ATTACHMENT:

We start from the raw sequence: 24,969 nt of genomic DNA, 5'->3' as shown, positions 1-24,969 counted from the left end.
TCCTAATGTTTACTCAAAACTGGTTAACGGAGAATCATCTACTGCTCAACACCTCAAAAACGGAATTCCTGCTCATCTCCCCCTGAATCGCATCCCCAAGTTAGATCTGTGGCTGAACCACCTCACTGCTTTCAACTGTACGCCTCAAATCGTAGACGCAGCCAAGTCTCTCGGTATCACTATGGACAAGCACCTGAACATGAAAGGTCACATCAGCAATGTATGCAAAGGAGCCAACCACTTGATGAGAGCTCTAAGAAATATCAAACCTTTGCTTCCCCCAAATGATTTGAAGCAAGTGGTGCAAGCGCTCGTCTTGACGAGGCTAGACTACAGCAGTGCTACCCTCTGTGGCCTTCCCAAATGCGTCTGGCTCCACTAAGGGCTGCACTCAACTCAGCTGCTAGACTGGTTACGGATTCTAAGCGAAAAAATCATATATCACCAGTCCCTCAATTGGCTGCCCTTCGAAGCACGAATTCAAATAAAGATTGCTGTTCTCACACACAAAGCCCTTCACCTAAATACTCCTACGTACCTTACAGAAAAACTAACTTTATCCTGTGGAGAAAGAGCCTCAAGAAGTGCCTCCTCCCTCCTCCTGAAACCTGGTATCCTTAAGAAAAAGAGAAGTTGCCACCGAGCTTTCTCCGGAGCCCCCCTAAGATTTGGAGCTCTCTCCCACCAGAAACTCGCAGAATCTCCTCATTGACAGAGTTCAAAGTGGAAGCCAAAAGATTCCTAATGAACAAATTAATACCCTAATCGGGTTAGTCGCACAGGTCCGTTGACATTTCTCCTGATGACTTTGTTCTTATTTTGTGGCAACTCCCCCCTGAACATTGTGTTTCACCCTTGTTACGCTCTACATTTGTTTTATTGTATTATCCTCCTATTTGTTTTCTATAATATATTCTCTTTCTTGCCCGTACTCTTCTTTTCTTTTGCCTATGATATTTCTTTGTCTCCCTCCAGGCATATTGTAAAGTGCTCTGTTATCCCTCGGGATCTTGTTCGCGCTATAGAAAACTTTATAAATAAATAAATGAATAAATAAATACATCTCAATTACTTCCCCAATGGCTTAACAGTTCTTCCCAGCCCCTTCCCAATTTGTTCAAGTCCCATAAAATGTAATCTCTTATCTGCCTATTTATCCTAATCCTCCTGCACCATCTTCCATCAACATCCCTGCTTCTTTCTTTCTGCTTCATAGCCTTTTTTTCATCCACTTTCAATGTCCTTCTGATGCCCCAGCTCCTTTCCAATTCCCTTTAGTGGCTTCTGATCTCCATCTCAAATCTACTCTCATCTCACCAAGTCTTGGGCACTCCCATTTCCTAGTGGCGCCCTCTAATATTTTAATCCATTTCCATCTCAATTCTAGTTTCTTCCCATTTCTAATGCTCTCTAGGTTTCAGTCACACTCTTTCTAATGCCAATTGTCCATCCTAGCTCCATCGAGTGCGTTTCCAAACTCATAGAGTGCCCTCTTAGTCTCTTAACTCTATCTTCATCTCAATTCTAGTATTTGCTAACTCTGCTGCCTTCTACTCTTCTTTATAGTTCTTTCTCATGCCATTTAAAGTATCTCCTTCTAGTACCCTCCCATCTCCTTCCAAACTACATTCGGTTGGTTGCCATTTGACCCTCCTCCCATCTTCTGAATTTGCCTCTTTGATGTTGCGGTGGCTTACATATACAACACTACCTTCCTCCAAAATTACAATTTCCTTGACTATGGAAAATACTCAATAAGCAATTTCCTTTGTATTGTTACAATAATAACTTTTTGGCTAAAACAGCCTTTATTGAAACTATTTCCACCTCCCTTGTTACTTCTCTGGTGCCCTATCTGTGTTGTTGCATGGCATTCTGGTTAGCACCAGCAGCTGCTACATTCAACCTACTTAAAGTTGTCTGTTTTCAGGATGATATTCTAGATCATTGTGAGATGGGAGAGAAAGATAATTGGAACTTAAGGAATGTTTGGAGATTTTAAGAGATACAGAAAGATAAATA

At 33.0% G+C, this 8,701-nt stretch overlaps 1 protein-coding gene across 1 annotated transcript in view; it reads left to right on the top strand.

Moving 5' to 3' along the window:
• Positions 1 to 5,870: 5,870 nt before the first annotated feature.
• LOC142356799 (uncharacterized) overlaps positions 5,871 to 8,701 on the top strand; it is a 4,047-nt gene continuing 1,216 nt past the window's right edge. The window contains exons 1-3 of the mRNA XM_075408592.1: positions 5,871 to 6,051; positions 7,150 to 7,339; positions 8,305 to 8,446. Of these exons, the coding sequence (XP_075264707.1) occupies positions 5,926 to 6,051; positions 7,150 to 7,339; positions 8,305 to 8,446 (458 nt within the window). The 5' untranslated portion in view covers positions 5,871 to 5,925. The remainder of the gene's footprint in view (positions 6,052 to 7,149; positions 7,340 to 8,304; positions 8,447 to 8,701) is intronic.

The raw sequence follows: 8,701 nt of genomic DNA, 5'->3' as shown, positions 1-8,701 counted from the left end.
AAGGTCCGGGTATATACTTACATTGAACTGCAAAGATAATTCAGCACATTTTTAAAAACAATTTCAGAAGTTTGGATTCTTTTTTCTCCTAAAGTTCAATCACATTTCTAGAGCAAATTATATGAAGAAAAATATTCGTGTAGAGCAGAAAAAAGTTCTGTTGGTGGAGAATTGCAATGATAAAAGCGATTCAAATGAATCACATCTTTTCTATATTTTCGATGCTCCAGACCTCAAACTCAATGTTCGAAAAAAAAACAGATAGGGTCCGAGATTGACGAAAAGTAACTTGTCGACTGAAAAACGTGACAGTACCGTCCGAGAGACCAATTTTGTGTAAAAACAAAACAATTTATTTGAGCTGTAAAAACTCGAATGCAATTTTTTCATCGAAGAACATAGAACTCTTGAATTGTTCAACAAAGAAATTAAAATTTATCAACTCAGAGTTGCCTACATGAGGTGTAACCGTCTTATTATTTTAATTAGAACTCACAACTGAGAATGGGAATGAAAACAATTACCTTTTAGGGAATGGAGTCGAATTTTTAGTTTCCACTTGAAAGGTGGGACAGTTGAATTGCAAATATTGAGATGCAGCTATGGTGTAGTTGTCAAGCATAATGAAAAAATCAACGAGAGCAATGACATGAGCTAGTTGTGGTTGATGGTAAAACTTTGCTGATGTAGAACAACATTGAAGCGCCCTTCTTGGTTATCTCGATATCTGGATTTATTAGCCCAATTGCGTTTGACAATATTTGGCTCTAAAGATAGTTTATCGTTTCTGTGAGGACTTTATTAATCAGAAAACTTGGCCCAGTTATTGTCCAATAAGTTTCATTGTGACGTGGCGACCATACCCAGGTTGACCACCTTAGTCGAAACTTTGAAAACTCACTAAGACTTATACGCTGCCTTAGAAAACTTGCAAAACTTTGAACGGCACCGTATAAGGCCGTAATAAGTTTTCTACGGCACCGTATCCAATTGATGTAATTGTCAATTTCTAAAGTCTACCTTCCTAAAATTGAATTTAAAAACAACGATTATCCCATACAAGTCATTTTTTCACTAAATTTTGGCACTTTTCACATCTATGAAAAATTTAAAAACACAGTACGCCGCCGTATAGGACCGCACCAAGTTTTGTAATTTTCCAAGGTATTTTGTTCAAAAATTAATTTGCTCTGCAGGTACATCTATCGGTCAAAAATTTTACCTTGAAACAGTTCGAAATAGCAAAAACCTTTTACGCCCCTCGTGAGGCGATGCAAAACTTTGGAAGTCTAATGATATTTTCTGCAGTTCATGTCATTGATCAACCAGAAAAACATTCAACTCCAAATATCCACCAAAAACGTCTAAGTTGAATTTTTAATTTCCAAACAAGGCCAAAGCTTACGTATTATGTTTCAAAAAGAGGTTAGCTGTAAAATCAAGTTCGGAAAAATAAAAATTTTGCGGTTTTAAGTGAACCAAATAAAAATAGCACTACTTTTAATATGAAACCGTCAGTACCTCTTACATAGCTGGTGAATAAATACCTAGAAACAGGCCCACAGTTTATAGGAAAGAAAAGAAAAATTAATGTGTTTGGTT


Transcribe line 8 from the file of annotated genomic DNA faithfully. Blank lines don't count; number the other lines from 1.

AAGGTCCGGGTATATACTTACATTGAACTGCAAAGATAATTCAGCACATTTTTAAAAACAATTTCAGAAGTTTGGATTCTTTTTTCTCCTAAAGTTCAATCACATTTCTAGAGCAAATTATATGAAGAAAAATATTCGTGTAGAGCAGAAAAAAGTTCTGTTGGTGGAGAATTGCAATGATAAAAGCGATTCAAATGAATCACATCTTTTCTATATTTTCGATGCTCCAGACCTCAAACTCAATGTTCGAAAAAAAAACAGATAGGGTCCGAGATTGACGAAAAGTAACTTGTCGACTGAAAAACGTGACAGTACCGTCCGAGAGACCAATTTTGTGTAAAAACAAAACAATTTATTTGAGCTGTAAAAACTCGAATGCAATTTTTTCATCGAAGAACATAGAACTCTTGAATTGTTCAACAAAGAAATTAAAATTTATCAACTCAGAGTTGCCTACATGAGGTGTAACCGTCTTATTATTTTAATTAGAACTCACAACTGAGAATGGGAATGAAAACAATTACCTTTTAGGGAATGGAGTCGAATTTTTAGTTTCCACTTGAAAGGTGGGACAGTTGAATTGCAAATATTGAGATGCAGCTATGGTGTAGTTGTCAAGCATAATGAAAAAATCAACGAGAGCAATGACATGAGCTAGTTGTGGTTGATGGTAAAACTTTGCTGATGTAGAACAACATTGAAGCGCCCTTCTTGGTTATCTCGATATCTGGATTTATTAGCCCAATTGCGTTTGACAATATTTGGCTCTAAAGATAGTTTATCGTTTCTGTGAGGACTTTATTAATCAGAAAACTTGGCCCAGTTATTGTCCAATAAGTTTCATTGTGACGTGGCGACCATACCCAGGTTGACCACCTTAGTCGAAACTTTGAAAACTCACTAAGACTTATACGCTGCCTTAGAAAACTTGCAAAACTTTGAACGGCACCGTATAAGGCCGTAATAAGTTTTCTACGGCACCGTATCCAATTGATGTAATTGTCAATTTCTAAAGTCTACCTTCCTAAAATTGAATTTAAAAACAACGATTATCCCATACAAGTCATTTTTTCACTAAATTTTGGCACTTTTCACATCTATGAAAAATTTAAAAACACAGTACGCCGCCGTATAGGACCGCACCAAGTTTTGTAATTTTCCAAGGTATTTTGTTCAAAAATTAATTTGCTCTGCAGGTACATCTATCGGTCAAAAATTTTACCTTGAAACAGTTCGAAATAGCAAAAACCTTTTACGCCCCTCGTGAGGCGATGCAAAACTTTGGAAGTCTAATGATATTTTCTGCAGTTCATGTCATTGATCAACCAGAAAAACATTCAACTCCAAATATCCACCAAAAACGTCTAAGTTGAATTTTTAATTTCCAAACAAGGCCAAAGCTTACGTATTATGTTTCAAAAAGAGGTTAGCTGTAAAATCAAGTTCGGAAAAATAAAAATTTTGCGGTTTTAAGTGAACCAAATAAAAATAGCACTACTTTTAATATGAAACCGTCAGTACCTCTTACATAGCTGGTGAATAAATACCTAGAAACAGGCCCACAGTTTATAGGAAAGAAAAGAAAAATTAATGTGTTTGGTT